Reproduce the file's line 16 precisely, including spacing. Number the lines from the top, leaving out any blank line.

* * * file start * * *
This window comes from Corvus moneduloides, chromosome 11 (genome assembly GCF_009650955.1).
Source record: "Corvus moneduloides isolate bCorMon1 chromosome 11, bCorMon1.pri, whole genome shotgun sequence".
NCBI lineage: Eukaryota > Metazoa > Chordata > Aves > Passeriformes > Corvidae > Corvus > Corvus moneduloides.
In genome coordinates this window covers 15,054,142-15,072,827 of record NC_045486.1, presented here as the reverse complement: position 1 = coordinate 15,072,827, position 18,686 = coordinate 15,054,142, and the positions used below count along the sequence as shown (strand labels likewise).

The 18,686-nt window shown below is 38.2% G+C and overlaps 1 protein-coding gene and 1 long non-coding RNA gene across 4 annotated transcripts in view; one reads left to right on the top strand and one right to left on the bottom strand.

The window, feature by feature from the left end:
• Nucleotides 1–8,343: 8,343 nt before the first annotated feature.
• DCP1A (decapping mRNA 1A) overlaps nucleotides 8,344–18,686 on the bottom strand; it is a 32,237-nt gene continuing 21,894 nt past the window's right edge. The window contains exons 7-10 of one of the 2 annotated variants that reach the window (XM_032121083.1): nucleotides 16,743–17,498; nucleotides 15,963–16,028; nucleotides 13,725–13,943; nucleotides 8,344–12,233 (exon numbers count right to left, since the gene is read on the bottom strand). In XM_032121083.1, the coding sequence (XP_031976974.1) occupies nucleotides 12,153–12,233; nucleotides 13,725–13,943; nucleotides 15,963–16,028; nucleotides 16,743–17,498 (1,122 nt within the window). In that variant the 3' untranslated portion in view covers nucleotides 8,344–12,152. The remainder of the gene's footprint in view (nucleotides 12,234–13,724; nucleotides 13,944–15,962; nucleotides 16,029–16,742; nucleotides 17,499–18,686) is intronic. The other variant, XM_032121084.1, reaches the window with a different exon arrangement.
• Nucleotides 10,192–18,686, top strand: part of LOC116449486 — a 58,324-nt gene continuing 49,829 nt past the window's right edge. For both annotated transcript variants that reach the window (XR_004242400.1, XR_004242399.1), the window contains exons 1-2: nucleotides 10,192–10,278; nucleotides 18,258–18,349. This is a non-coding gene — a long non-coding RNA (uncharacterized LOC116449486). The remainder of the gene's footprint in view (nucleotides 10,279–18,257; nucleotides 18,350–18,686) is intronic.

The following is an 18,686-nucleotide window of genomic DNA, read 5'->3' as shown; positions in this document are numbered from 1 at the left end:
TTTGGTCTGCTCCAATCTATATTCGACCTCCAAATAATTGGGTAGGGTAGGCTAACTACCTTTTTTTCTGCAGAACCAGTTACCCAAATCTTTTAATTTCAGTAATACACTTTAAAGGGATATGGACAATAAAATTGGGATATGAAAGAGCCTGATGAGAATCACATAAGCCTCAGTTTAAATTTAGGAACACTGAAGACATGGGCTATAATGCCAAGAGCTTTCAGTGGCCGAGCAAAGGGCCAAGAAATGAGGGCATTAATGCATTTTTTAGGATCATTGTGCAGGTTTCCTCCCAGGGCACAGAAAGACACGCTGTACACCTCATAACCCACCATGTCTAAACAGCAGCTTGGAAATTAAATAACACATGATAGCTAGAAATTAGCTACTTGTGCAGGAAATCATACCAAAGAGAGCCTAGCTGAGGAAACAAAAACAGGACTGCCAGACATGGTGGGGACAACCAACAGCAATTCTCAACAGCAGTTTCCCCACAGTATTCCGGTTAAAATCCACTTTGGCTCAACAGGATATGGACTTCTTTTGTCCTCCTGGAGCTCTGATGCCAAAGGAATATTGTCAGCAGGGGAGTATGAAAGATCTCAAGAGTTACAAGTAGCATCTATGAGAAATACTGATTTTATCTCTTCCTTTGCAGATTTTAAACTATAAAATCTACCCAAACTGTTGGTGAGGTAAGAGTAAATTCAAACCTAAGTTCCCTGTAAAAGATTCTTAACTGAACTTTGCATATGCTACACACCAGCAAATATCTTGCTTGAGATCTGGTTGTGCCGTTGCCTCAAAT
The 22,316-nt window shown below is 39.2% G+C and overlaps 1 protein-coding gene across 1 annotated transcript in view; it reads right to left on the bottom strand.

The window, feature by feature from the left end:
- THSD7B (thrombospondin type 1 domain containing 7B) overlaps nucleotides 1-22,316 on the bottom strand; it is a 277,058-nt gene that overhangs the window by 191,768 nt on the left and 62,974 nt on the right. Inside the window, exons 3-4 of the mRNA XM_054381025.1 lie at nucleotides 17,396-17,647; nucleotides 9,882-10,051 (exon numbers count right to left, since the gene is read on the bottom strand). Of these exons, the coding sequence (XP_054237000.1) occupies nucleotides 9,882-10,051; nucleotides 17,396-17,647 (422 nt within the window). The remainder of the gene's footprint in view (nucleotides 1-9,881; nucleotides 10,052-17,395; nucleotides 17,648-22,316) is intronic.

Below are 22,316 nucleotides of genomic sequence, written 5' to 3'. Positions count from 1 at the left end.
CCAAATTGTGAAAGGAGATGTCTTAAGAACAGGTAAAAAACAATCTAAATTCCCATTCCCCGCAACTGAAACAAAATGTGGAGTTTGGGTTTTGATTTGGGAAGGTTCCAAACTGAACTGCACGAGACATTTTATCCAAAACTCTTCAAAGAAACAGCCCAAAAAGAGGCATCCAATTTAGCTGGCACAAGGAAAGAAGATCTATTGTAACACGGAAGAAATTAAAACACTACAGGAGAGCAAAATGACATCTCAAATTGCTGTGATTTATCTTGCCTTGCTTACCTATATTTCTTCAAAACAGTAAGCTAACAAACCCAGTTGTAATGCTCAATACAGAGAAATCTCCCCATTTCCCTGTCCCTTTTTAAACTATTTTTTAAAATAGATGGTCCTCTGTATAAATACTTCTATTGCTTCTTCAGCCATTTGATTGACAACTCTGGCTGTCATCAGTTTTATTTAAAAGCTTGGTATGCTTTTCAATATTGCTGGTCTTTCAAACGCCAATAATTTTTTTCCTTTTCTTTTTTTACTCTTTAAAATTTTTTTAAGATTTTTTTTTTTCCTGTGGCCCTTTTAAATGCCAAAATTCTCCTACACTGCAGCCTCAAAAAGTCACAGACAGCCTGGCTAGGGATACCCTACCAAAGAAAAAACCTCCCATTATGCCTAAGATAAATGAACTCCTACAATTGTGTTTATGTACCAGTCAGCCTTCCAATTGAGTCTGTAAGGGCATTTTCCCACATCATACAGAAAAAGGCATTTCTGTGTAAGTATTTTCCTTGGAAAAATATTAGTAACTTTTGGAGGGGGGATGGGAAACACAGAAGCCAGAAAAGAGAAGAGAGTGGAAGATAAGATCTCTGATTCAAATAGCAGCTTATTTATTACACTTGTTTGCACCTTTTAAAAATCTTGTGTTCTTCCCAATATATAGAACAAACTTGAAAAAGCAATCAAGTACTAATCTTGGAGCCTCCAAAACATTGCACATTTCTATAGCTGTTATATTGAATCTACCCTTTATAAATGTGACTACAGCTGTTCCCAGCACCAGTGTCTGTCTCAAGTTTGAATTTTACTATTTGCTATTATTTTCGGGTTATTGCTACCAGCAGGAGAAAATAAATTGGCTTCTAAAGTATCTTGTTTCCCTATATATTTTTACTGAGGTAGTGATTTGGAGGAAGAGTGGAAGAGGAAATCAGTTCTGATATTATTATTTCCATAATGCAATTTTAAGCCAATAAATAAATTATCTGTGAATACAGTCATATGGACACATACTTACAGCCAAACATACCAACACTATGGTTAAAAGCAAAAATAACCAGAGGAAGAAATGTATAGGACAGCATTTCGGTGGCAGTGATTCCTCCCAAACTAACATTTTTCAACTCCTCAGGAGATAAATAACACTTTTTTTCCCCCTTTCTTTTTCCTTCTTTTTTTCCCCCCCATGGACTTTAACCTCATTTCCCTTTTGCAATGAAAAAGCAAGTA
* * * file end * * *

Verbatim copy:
CCAAATTGTGAAAGGAGATGTCTTAAGAACAGGTAAAAAACAATCTAAATTCCCATTCCCCGCAACTGAAACAAAATGTGGAGTTTGGGTTTTGATTTGGGAAGGTTCCAAACTGAACTGCACGAGACATTTTATCCAAAACTCTTCAAAGAAACAGCCCAAAAAGAGGCATCCAATTTAGCTGGCACAAGGAAAGAAGATCTATTGTAACACGGAAGAAATTAAAACACTACAGGAGAGCAAAATGACATCTCAAATTGCTGTGATTTATCTTGCCTTGCTTACCTATATTTCTTCAAAACAGTAAGCTAACAAACCCAGTTGTAATGCTCAATACAGAGAAATCTCCCCATTTCCCTGTCCCTTTTTAAACTATTTTTTAAAATAGATGGTCCTCTGTATAAATACTTCTATTGCTTCTTCAGCCATTTGATTGACAACTCTGGCTGTCATCAGTTTTATTTAAAAGCTTGGTATGCTTTTCAATATTGCTGGTCTTTCAAACGCCAATAATTTTTTTCCTTTTCTTTTTTTACTCTTTAAAATTTTTTTAAGATTTTTTTTTTTCCTGTGGCCCTTTTAAATGCCAAAATTCTCCTACACTGCAGCCTCAAAAAGTCACAGACAGCCTGGCTAGGGATACCCTACCAAAGAAAAAACCTCCCATTATGCCTAAGATAAATGAACTCCTACAATTGTGTTTATGTACCAGTCAGCCTTCCAATTGAGTCTGTAAGGGCATTTTCCCACATCATACAGAAAAAGGCATTTCTGTGTAAGTATTTTCCTTGGAAAAATATTAGTAACTTTTGGAGGGGGGATGGGAAACACAGAAGCCAGAAAAGAGAAGAGAGTGGAAGATAAGATCTCTGATTCAAATAGCAGCTTATTTATTACACTTGTTTGCACCTTTTAAAAATCTTGTGTTCTTCCCAATATATAGAACAAACTTGAAAAAGCAATCAAGTACTAATCTTGGAGCCTCCAAAACATTGCACATTTCTATAGCTGTTATATTGAATCTACCCTTTATAAATGTGACTACAGCTGTTCCCAGCACCAGTGTCTGTCTCAAGTTTGAATTTTACTATTTGCTATTATTTTCGGGTTATTGCTACCAGCAGGAGAAAATAAATTGGCTTCTAAAGTATCTTGTTTCCCTATATATTTTTACTGAGGTAGTGATTTGGAGGAAGAGTGGAAGAGGAAATCAGTTCTGATATTATTATTTCCATAATGCAATTTTAAGCCAATAAATAAATTATCTGTGAATACAGTCATATGGACACATACTTACAGCCAAACATACCAACACTATGGTTAAAAGCAAAAATAACCAGAGGAAGAAATGTATAGGACAGCATTTCGGTGGCAGTGATTCCTCCCAAACTAACATTTTTCAACTCCTCAGGAGATAAATAACACTTTTTTTCCCCCTTTCTTTTTCCTTCTTTTTTTCCCCCCCATGGACTTTAACCTCATTTCCCTTTTGCAATGAAAAAGCAAGTA